• Be open and honest with your loved ones. Share your feelings so that you can decide on how best to support one another
  • Your loved ones may want to help but do not know how or what they can do. Preparing a detailed list of tasks that you need help in may be useful for them to understand more about your needs and what they can do to help
  • Expect some relationships to change. Different people may view cancer differently; some may respond to your diagnosis in a way that can be hard for you to understand

  • Don’t let cancer and its treatment occupy all your thoughts. Take time to connect with your loved ones
  • Don’t force yourself to talk about things if you are not ready. Let your family and friends know you need more time

​Coping with adjustments at work

  • Share your struggles with work colleagues whom you trust, if you are comfortable with it. They can be great sources of support
  • Be open with your supervisor. Let him / her know if you are unable to cope with work demands. Find out if you can work from home, as it may be less strenuous for you especially during the treatment period
  • Plan your treatments late in the day or a day before weekend so that you can have enough time to recover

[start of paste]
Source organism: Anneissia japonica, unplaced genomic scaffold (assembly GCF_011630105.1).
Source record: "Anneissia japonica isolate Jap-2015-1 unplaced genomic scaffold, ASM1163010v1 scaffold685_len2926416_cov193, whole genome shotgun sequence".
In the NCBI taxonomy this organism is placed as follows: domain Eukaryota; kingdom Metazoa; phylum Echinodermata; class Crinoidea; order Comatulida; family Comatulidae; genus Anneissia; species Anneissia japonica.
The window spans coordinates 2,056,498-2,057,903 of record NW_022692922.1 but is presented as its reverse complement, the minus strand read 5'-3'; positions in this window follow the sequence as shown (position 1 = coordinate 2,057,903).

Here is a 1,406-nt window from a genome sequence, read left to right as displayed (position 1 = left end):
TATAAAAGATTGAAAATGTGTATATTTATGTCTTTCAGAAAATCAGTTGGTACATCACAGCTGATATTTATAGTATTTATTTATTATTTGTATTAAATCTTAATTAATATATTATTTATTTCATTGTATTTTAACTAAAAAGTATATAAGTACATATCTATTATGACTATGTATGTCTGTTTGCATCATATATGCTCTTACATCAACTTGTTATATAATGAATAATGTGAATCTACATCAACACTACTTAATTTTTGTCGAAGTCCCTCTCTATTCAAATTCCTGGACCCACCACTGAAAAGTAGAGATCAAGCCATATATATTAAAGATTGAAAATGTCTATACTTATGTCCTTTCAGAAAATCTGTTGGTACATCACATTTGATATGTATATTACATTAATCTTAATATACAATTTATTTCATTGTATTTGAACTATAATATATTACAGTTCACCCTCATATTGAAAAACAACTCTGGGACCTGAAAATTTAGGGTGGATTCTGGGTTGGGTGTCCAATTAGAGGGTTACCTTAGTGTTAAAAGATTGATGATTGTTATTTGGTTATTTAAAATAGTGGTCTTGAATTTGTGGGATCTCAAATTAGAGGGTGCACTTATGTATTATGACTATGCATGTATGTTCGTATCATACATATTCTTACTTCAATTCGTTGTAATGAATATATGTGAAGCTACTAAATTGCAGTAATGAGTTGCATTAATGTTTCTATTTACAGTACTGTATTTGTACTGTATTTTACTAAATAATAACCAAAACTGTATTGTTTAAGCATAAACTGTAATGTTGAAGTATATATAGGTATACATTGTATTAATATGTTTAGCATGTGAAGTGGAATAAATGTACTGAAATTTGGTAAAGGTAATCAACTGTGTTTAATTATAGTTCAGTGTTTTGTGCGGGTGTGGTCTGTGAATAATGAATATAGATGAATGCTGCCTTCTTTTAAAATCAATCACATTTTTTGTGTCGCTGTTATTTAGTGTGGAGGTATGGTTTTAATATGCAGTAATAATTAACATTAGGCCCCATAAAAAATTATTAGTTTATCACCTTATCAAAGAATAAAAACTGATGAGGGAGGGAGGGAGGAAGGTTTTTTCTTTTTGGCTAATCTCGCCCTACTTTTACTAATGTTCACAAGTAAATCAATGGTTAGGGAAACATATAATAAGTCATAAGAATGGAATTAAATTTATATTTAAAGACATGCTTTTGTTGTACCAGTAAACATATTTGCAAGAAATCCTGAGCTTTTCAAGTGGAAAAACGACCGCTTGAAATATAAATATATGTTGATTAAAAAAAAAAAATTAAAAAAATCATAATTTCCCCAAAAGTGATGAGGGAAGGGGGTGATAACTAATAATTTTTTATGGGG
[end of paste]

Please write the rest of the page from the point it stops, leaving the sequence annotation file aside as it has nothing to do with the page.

• Delegate other responsibilities (e.g. household chores) so that you can have more time to rest and preserve more energy for work

  • Don’t keep silent about your struggles at work
  • Don’t be embarrassed or afraid to voice out your struggles at work with supervisors or fellow colleagues
  • Don’t overload yourself with work on top of your recovery from cancer

Going back to work

  • Consider working part-time first to get back your momentum
  • Take into account whether possible side effects of medications you are on can affect what you are expected to do
  • Attend workshops or seminars to refresh your skills and update your knowledge if needed
  • Pace yourself with work demands. Ask for a change in responsibilities if your job is physically demanding
  • Set alarms or reminders if you have difficulties concentrating

When to call your cancer care team

Please inform your doctor or nurse if you are distressed with any of the issues stated above. If you are a patient with NCCS, you may also call +65 6306 1777 or +65 6436 8088 to book an appointment to speak to an NCCS medical social worker/ clinical psychologist. Do note that you should not be refused employment due to your illness. If you think you are being treated unfairly, you may contact Tripartite Alliance for Fair and Progressive Employment Practices (TAFEP) for advice. Read more about returning to work after you have completed treatment here.

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The above contents are made available as part of TEMASEK FOUNDATION-ACCESS (Accessible Cancer Care to Enable Support for Survivors) PROGRAMME, a holistic care programme to support cancer patients during their care and recovery journey.

The contents have been approved by the Cancer Education Information Service, National Cancer Centre Singapore (NCCS), for people with cancer and their families and caregivers. However, this information serves only as a guide and should not be used as a substitute for medical diagnosis, treatment or advice. For specific medical conditions, please seek expert medical advice from your healthcare team.